“Then Jesus answered her, “O woman, great is your faith! Be it done for you as you desire.”
Dear to Christ the members of St. George,
Christ is in our midst! He is and ever shall be.
The woman in the gospel of this Sunday who was not a Jew but a gentile, manifested her faith through her humility. Humility is the foundation and the entry door to the spiritual life. Without humility and humbling ourselves, we can not begin living a spiritual life. When Jesus called her with the name that the Jews used to call the non-Jews “dogs”, she took the labeling of being called a “dog” with humility and she kept her focus on the healing of her daughter. Faith, prayer, and encountering Christ demand from us a great humility.
St. Isaac the Syrian: A humble man is . . .
A humble man is never rash, hasty or perturbed, never has any hot and volatile thoughts, but at all times remains calm. Even if heaven were to fall and cleave to the earth, the humble man would not be dismayed. Not every quiet man is humble, but every humble man is quiet. There is no humble man who is not self-constrained; but you will find many who are self-constrained without being humble. This is also what the meek humble Lord meant when He said, ‘Learn of Me, for I am meek and humble of heart, and ye shall find rest unto your souls.’ [Matt 11:29] For the humble man is always at rest, because there is nothing which can agitate or shake his mind. Just as no one can frighten a mountain, so the mind of a humble man cannot be frightened. If it be permissible and not incongruous, I should say that the humble man is not of this world. For he is not troubled and altered by sorrows, nor amazed and enthused by joys, but all his gladness and his real rejoicing are in the things of his Master. Humility is accompanied by modesty and self-collectedness: that is, chastity of the senses; a moderate voice; mean speech; self-belittlement; poor raiment; a gait that is not pompous; a gaze directed towards the earth; superabundant mercy; easily flowing tears; a solitary soul; a contrite heart; imperturbability to anger; undistributed senses; few possessions; moderation in every need; endurance; patience; fearlessness; manliness of heart born of a hatred of this temporal life; patient endurance of trials; deliberations that are ponderous, not light, extinction of thoughts; guarding of the mysteries of chastity; modesty, reverence; and above all, continually to be still and always to claim ignorance.”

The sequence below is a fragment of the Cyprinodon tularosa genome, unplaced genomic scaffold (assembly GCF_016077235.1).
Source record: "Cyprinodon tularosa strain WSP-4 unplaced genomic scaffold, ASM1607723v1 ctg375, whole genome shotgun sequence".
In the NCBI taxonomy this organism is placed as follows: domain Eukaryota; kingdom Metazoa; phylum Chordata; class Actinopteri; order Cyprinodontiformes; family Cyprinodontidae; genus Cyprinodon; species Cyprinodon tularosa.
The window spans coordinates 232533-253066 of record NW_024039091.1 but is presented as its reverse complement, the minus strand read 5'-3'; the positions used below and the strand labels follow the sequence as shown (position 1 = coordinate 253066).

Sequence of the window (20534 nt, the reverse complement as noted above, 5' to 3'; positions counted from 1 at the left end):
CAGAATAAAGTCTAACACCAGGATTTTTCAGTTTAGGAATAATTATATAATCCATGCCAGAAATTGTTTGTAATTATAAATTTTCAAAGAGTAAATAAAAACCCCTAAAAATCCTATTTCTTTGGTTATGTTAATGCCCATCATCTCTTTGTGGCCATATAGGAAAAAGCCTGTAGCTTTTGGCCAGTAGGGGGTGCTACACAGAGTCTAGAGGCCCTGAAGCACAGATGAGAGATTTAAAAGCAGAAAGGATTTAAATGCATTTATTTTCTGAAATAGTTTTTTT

This Sunday is “Valentine Day”. Many celebrate it as a “romantic and erotic day”. St. Valentine/Valentinus was a priest in Rome who honored marriage, and insisted on blessing the marriages of couples even when the emperor denied that blessing to couples. Every “Erotic love” outside of marriage and not sanctified by Christ Grace, is sinful. Let us celebrate the life and martyrdom of the Priest Valentinus who gave his life to upheld the sactifity of marriage and the holiness of the relationship of two people only in Christ.
May the faith and humility of the Canaanite woman be in all of us. Amen.
Rev. Fr. Dr. George Dahdouh, Pastor
St. George Antiochian Orthodox Church
9116 Bayview Ave.,
Richmond Hill, ON L4B 3M9
Office: 905/731-7210, Cell in case of Emergency: 416/937-6301
~Pastor’s Message of February 14, 2021~